The main reaction is two hydrogen nuclei ramming together because of gravity and heat and fusing into a helium nucleus. This fusion releases mass amounts of energy, which come to us as heat and light from the sun. Eventually enough helium can get in the core to begin producing lithium, carbon, oxygen, and ultimately iron, in a process known as stellar nucleosynthesis. (Although oxygen is produced, it would never be able to oxidate anything, a star is simply too hot to allow compounds to exist.)

When the star has created large amounts of iron, it starts to hit a wall. Iron is very hard to fuse into heavier elements, and when it does it's apparently an extremely violent reaction.

Eventually, enough iron builds up in the core that the star explodes in a supernova. The resulting explosion, if you can imagine an explosion taking literally years to progress, creates all the heavier elements known to exist.

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Andris Birkmanis replied on Tue, Nov 27 2012 3:23 PM

So, fire is possible without oxygen?

Yes, fluorine is a good example of non-oxygen oxidizer.

But not inside a star, the conditions are too harsh for any chemistry, so to speak.

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Lady Saiga replied on Tue, Nov 27 2012 3:43 PM

Our star will not supernova.  It is not the right type of star for that.  It will become a red giant, then a nebula.  Its core will remain the longest, as a white dwarf.

The core of the Sun is by now more than half helium, by the way.  The heat it releases is energy, not fire, which transfers slowly up through the various layers and is finally released as photons.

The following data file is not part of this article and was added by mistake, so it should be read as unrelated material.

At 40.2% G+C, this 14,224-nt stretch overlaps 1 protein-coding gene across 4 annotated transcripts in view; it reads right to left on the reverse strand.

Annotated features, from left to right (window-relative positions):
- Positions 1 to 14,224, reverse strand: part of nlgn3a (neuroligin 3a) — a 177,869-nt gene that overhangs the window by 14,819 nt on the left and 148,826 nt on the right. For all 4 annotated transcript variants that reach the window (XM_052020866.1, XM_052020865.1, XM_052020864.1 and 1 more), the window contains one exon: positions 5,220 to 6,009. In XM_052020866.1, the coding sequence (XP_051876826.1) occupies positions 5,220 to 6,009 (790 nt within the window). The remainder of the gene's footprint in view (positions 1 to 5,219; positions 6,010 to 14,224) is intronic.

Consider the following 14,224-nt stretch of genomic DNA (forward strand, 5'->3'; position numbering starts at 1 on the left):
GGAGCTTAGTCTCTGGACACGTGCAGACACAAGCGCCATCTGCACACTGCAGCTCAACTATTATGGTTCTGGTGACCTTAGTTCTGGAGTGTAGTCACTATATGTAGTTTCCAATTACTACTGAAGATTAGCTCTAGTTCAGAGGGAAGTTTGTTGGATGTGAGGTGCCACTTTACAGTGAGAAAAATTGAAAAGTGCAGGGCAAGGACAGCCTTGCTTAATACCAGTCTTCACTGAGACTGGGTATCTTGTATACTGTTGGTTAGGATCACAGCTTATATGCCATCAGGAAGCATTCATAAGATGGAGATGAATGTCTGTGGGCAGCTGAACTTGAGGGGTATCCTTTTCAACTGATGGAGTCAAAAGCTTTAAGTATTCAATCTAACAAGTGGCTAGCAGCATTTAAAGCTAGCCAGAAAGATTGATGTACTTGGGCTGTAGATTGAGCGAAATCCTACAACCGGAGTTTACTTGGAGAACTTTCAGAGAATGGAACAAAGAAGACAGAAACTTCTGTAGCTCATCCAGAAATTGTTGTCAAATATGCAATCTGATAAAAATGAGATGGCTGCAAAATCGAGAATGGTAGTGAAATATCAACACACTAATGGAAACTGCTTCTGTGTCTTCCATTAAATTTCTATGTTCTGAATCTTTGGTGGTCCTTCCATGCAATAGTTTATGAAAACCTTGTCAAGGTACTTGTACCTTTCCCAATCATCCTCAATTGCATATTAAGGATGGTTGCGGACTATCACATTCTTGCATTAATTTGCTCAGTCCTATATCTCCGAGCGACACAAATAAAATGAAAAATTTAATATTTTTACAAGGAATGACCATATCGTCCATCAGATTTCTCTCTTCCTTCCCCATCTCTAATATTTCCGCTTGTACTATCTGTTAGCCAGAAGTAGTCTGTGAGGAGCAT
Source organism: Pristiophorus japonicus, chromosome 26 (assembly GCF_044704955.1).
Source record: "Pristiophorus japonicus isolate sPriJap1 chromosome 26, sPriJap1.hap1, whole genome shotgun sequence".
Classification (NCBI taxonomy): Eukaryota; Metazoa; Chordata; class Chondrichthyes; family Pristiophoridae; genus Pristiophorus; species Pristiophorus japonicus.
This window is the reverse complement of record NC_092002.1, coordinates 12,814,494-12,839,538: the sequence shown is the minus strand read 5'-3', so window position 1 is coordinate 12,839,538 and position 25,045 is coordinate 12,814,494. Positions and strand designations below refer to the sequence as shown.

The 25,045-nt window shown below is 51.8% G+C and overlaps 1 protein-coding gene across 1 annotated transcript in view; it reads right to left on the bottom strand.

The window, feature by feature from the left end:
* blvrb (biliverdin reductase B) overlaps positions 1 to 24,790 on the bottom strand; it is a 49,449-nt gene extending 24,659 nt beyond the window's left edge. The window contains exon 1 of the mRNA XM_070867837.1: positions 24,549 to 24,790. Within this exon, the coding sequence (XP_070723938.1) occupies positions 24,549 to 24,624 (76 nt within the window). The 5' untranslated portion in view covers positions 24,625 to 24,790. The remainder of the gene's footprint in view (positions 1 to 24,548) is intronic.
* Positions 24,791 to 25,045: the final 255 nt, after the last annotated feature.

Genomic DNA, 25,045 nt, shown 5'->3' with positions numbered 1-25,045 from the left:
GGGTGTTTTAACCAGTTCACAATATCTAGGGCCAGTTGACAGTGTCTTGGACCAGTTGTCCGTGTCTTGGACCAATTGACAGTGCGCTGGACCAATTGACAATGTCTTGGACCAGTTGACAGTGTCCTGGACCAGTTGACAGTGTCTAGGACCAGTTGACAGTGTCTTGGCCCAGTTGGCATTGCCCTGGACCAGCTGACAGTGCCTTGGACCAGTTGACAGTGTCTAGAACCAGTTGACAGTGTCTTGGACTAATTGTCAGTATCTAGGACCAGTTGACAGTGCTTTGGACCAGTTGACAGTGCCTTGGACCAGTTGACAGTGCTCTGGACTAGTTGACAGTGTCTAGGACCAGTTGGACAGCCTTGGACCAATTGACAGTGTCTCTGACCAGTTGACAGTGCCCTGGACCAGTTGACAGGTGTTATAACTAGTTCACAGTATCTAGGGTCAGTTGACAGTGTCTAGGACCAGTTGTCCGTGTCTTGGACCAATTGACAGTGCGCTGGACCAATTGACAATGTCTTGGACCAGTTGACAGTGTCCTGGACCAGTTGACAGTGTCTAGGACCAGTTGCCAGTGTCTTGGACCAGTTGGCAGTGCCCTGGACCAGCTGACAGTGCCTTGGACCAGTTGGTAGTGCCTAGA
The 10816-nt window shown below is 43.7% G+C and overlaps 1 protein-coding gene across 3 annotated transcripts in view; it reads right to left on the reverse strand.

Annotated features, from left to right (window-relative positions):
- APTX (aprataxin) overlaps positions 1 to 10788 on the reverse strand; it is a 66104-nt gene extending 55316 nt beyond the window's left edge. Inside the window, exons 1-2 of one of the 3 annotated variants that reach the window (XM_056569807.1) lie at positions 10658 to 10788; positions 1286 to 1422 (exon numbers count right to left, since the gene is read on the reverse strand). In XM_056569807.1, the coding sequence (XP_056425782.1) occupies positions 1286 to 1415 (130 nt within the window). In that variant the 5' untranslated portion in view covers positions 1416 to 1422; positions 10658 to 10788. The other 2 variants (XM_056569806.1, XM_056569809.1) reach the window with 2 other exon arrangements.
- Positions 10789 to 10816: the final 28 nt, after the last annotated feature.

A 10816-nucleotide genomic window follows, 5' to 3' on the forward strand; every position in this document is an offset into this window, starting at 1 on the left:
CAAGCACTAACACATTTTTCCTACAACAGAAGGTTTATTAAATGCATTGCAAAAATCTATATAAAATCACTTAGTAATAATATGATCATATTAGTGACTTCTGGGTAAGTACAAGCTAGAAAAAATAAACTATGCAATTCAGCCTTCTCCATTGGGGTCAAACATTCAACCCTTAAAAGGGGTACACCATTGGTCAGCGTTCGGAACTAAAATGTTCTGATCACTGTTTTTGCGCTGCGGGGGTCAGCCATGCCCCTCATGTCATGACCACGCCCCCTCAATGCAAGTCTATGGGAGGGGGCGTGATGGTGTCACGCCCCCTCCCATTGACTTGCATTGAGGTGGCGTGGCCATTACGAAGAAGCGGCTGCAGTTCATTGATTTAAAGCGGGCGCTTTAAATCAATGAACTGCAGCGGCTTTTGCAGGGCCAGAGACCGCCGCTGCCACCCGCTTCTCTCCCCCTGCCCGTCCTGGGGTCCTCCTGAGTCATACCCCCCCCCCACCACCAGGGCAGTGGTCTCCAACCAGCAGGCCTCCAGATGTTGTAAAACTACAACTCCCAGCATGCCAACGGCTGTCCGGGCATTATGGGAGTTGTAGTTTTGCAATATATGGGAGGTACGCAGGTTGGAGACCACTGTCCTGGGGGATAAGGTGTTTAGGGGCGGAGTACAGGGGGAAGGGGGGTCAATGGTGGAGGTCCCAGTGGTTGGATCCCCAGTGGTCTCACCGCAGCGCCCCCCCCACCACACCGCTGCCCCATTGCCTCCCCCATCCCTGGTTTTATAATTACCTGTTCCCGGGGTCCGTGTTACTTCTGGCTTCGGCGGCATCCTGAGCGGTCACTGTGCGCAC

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limitgov replied on Wed, Nov 28 2012 10:24 AM

so, for some reason, the energy released by hydrogen fusing together is required for plants to live?  and helps us make vitamin d?

or will any light do those things?

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Andris Birkmanis replied on Wed, Nov 28 2012 11:26 AM

Living things are adapted to specific range of wavelength of the light (which happens to overlap with the range of the Sun - strange, huh?). So yes, any light will do, provided it is in the correct range (e.g., pure red will be probably bad for both plants and sunbathing).

BTW, may I suggest Wikipedia? I heard they have more articles than these humble forums ;)

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limitgov replied on Wed, Nov 28 2012 12:51 PM

"BTW, may I suggest Wikipedia?"

No....no you may not.

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Consumariat replied on Wed, Nov 28 2012 2:07 PM

Living things are adapted to specific range of wavelength of the light (which happens to overlap with the range of the Sun - strange, huh?

Not that strange really. Just natural selection.

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Andris Birkmanis replied on Wed, Nov 28 2012 2:18 PM

Sorry, I was trying to be sarcastic for no reason :)

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Consumariat replied on Wed, Nov 28 2012 3:08 PM

Sorry, I was trying to be sarcastic for no reason :)

Haha. Sorry, I considered that maybe you were being sarcastic, but I wasn't sure. The interwebs are rubbish with communicating subtly. Someone needs to invent a sarcasm smilie.

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shackleford replied on Wed, Nov 28 2012 9:42 PM

Consumariat:

Living things are adapted to specific range of wavelength of the light (which happens to overlap with the range of the Sun - strange, huh?

Not that strange really. Just natural selection.

Smells like circular reasoning to me!